Monday, March 4, 2019

Corporate Worship in the Youtube Era: A Brief Evaluation

"As a minister of music at a local church it's been interesting (and largely edifying) to watch the rise of the YouTube hymn/worship song culture. There’s so much to be thankful for, as we live in a time of many new songs that are theologically solid and beautifully written. It’s easy to fill an afternoon-long playlist with solid, Christ-exalting new songs. Full stop.

But I suspect that through these music videos of congregational singing, we are perpetuating the idea that physical expression while singing is necessary. I think younger believers who watch these videos, edifying as the songs may be, are establishing "visual emotionalism" as normative, and something they must work up in themselves in order for their worship to be "authentic."

Physical expression norms have changed over the past twenty years, too. It used to be both hands in the air, but this demonstrative posture seems to be slowly replaced with a more introspective one: eyes closed, head tilted slightly back or to one side, maybe a little swaying back and forth.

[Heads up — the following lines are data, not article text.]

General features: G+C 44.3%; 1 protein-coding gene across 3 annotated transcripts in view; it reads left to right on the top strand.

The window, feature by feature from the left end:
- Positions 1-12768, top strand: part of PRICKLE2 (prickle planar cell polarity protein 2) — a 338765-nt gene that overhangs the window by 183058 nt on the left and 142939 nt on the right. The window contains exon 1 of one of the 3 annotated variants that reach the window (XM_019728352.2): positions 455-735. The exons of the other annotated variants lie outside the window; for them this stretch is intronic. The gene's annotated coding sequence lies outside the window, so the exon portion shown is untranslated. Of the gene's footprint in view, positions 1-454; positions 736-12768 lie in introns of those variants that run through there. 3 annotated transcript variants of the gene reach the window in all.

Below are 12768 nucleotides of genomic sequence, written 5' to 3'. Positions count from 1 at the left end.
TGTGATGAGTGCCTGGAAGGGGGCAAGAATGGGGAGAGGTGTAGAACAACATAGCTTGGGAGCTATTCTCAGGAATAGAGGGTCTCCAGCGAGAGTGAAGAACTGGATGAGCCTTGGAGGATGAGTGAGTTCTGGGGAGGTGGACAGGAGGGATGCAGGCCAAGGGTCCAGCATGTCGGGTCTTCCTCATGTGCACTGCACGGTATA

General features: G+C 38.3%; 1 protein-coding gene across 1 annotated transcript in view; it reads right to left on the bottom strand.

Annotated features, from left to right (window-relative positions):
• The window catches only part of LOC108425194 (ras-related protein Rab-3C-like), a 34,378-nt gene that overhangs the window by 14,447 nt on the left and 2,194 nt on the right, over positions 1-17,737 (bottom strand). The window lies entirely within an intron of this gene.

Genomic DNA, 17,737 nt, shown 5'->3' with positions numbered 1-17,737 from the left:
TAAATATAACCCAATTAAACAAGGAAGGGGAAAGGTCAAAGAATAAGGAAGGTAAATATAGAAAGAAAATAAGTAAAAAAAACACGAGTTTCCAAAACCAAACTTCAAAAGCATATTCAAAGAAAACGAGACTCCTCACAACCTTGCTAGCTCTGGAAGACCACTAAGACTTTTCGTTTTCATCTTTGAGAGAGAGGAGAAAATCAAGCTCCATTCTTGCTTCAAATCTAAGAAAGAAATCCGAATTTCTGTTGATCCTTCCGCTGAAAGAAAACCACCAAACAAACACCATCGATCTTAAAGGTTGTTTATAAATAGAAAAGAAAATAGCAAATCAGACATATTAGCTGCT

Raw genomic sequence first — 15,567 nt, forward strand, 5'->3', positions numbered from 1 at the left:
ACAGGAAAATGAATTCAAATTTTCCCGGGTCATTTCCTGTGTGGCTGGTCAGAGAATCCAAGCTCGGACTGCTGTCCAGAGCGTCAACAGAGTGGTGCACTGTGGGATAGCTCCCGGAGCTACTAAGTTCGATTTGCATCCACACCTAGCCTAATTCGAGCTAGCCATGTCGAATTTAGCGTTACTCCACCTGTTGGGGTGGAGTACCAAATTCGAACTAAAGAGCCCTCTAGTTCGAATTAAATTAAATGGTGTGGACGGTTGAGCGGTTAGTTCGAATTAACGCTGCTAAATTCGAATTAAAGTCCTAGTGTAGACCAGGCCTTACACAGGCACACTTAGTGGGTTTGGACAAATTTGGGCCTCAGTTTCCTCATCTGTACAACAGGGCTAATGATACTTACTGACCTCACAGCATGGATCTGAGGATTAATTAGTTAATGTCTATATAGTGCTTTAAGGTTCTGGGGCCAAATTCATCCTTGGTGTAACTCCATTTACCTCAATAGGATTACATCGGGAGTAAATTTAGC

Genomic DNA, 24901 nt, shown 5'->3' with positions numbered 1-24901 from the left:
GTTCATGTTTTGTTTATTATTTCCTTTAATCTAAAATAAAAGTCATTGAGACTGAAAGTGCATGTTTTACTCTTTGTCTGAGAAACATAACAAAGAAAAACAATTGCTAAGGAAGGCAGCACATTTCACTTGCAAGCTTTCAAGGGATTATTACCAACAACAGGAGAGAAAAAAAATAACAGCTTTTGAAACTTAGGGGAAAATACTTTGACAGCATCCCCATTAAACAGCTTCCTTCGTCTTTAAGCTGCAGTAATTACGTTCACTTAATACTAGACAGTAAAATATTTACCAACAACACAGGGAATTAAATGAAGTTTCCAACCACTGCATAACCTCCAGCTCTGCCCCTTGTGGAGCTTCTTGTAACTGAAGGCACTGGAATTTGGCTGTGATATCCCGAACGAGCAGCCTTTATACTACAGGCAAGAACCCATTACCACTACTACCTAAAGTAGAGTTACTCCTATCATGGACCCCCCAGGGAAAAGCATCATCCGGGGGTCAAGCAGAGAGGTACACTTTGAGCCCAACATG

To be clear, there’s nothing wrong with such a posture, if it is coming from a heart filled with God’s Word and overflowing with gospel thankfulness. I just fear that we are trading one set of cultural norms for another, and in the process, unwittingly implying that this is what believers "ought" to do.

An unfair charge, you say? Then show me the YouTube videos that include people of all ages worshiping together, youth and grey hairs side by side, some of them showing little or no visible emotion. These videos do not exist. Declaring God’s greatness in the local assembly is one thing; declaring it for a music video is something altogether different. Yet I see exactly this diversity of age and expression every Sunday in my church. Should I begin ranking my fellow believers’ authenticity by what I can externally perceive? Can I see the heart? What does humble, submissive faith “look” like?

I love many of these videos, and we sing the best of these new songs they’re setting forth at Grace Immanuel Bible Church. What I don’t want however is a church music culture that is shaped by YouTube videos, or a generation of young believers whose congregational singing is weighed down by the burden of cultural norms. When you come to church, pray, hear God’s Word, submit to God, and just focus on singing. All these other things will work themselves out."

Article written by Pastor Dan Kreider.  Dan offers many free helps to music ministers and praise team members on his ministry website-